Vol.23 No.191

Tuesday 19 December 2006    
   Home  
   News  
   Editorial  
   Opinion/Letters  
   Cartoon Strip  
   Business Week  
   Technology  
   Features  
   Arts/Culture Review  
   Sport  
   
Arts/Culture Review
Botswana's oral poetress scoops award

MONKAGEDI GAOTLHOBOGWE
Correspondent

12/19/2006 10:42:20 PM (GMT +2)

Botswana's spoken word poetress, Andreattah Chuma, proved local poetry has become of age when she came second at a world poetry slam event-the four continents' slam championships.


The event, held in 13 UK cities from November 22 to December 12, attracted poetress from Australasia, Africa, Europe, and North America. In second place, Chuma was tied with Elvis McGonagall of Scotland, who is also the current world slam champion.

The calm - looking IT graduate, who is also one of the outstanding performers at local spoken word organisation, Exodus Live Poetry, has been in the United Kingdom competing with the best poets and poetress in the world. Her competitors included the following: Europe: Elvis McGonagall (Scotland) - The current world slam champion Henry Bowers (Sweden) - World slam championships runner-up 2005 Africa: Kojo Baffoe (South Africa), North America: John Akpata (Canada) - Capital Slam Champion 2005 Sonya Renee - 2004 US National Slam Champion Australasia Penny Ashton (New Zealand) - Critically acclaimed comedy poet Thom the World Poet (Aus) - Legendary travelling street poet.

The slam sessions moved from one city to another and the Botswana poetress wowed the crowd with her Maya Angelou - inspired renditions. According to the rules of the competition, the crowd decided the winner by scoring points which were collated by the judges.

Slam poetry competitions began in the US in the 1980s but has since spread to the rest of the world.

It was the first ever world slam poetry in the UK, but Chuma says the attendance at all the 13 venues was just amazing. She said she was invited by the organisers of the event to represent Africa along with South African, Kojo, after the event organisers had spotted her talent in the Exodus Live poets' video last year.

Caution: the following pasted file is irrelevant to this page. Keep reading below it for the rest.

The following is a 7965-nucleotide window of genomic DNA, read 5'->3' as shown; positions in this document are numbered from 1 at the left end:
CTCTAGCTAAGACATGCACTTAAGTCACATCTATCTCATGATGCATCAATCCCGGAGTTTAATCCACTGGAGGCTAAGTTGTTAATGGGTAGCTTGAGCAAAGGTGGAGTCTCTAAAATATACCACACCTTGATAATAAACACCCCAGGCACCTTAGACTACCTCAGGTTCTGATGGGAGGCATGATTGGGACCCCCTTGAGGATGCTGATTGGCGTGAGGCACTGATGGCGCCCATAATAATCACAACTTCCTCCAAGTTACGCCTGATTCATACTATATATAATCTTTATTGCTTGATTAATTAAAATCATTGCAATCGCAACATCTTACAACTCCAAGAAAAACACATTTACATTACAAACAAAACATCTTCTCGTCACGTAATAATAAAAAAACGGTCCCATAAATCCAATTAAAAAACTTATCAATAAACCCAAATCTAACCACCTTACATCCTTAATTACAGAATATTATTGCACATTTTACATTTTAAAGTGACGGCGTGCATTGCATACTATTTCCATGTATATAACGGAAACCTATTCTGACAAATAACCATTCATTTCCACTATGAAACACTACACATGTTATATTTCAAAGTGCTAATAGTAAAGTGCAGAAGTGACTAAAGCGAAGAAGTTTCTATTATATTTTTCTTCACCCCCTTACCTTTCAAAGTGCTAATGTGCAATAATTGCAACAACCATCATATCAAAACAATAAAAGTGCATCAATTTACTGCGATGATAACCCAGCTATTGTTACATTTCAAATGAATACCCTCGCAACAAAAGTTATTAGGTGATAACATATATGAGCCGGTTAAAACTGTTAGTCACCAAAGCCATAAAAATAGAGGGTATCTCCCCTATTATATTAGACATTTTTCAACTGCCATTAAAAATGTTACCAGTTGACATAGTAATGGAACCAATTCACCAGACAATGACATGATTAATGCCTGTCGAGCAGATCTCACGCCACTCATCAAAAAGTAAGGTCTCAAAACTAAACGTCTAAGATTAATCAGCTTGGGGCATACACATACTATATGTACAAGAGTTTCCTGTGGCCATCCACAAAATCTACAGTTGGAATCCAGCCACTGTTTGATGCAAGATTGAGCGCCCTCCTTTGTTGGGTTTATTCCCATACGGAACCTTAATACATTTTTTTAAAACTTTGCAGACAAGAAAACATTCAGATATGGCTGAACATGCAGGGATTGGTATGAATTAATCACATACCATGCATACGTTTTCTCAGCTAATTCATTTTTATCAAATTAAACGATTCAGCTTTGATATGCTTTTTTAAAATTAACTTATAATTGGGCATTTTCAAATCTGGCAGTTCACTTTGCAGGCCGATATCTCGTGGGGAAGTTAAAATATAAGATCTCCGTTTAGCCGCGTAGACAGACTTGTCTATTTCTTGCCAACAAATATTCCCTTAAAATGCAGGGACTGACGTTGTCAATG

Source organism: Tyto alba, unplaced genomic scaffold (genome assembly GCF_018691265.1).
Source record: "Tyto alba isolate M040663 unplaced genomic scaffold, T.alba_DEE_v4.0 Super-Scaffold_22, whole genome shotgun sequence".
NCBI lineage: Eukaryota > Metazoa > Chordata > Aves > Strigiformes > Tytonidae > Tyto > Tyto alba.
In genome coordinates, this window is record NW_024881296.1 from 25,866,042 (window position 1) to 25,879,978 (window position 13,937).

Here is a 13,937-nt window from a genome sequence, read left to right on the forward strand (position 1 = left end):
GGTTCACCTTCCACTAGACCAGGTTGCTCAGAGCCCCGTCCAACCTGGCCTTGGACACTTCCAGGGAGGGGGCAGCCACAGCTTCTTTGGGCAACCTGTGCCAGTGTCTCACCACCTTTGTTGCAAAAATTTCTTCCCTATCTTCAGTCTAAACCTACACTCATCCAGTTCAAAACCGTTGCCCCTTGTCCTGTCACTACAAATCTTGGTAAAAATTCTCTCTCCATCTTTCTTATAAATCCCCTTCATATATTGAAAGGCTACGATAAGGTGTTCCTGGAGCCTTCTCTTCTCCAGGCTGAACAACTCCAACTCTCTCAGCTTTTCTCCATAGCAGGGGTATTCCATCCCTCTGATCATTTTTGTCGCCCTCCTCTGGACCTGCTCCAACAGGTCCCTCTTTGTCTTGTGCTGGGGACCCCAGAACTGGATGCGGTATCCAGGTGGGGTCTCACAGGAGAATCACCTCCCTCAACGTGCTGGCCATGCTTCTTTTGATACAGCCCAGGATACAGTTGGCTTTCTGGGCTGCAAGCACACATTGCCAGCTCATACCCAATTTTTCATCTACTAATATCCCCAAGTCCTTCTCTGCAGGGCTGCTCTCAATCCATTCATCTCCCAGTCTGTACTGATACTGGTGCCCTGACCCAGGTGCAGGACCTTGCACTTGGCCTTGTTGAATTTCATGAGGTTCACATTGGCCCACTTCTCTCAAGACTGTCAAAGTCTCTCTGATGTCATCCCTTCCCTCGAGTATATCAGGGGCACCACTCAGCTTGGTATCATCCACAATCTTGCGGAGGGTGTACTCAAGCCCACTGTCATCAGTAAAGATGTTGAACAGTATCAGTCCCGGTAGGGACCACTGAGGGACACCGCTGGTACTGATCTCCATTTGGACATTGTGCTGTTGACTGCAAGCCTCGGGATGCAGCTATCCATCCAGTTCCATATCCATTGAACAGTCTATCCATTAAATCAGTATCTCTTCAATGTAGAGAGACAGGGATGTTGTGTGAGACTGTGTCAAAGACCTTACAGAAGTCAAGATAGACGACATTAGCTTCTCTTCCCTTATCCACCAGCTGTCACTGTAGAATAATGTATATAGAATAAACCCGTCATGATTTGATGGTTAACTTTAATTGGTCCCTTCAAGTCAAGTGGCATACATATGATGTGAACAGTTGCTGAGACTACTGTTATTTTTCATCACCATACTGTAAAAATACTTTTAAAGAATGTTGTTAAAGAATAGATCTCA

The former UNISA student says she could not believe the magnitude of the audience response to her renditions. " I was up against the best in the world. I was competing with established poets who have written books, released CDs and world champions. I was an under dog in terms of achievements. I recall one of them has been in the game since 1972, that's a long time", she says in an interview with Showbiz. Chuma says the world tour also opened her eyes. She said in all the 13 cities, the audience was looking for her CDs and they just could not understand why such a talented poetress has not released a recording.

" For sure I would have made a lot of money from the sales of the audio, looking at the demand for it during the world tour." She said as a response to that, she is seriously considering putting together a collection of her works on CD. " Ideally I want to release the book and the CD at the same time, but I won't rush the process. I will take my time and release the material when I feel it is ready", she told Showbiz.

Chuma also feels that she has learnt a lot from contestants from the rest of the world as each presented in various styles. " I have also learnt that unlike here, rap and poetry is considered one and the same thing, they merge. Locally people regard rap as something completely different from poetry such that you have a group of rappers there and poets that side", Chuma said.

She said she also learnt that good poets overseas do earn a living from poetry as a profession, unlike here. She, however, hopes to use the valuable lessons learnt from her overseas trip to market poetry as a form of entertainment that should be appreciated by consumers just like they enjoy music. Send us your comments about Mmegi newspaper Search For Old Newspaper Editions To advertise contact us through email

 
Mmegi, 2002
Developed by Cyberplex Africa